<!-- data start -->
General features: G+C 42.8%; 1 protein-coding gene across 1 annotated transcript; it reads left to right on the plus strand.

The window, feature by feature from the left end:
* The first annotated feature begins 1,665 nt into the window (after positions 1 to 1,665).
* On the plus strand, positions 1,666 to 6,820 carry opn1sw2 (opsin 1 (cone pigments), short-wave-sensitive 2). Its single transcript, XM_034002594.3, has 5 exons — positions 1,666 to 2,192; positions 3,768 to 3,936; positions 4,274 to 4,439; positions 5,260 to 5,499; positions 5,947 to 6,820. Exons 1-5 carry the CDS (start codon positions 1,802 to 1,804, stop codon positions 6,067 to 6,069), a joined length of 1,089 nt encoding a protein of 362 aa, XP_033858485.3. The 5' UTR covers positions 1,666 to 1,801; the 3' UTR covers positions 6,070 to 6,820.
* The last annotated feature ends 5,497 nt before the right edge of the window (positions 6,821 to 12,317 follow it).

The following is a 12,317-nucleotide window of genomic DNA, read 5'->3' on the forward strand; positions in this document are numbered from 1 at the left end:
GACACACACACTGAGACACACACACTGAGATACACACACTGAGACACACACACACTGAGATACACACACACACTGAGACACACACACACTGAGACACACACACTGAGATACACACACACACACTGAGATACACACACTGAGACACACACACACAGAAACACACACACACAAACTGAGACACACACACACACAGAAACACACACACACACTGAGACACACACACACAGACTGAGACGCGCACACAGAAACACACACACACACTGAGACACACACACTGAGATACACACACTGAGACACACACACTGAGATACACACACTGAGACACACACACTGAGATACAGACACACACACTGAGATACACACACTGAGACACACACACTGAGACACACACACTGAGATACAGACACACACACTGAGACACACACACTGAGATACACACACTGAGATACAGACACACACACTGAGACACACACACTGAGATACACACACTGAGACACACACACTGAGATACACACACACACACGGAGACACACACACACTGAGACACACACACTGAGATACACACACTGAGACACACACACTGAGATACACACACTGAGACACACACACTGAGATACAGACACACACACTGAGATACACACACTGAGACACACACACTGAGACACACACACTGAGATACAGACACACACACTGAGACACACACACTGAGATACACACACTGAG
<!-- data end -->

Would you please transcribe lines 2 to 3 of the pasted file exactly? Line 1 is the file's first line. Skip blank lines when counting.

The window, feature by feature from the left end:
* The first annotated feature begins 1,665 nt into the window (after positions 1 to 1,665).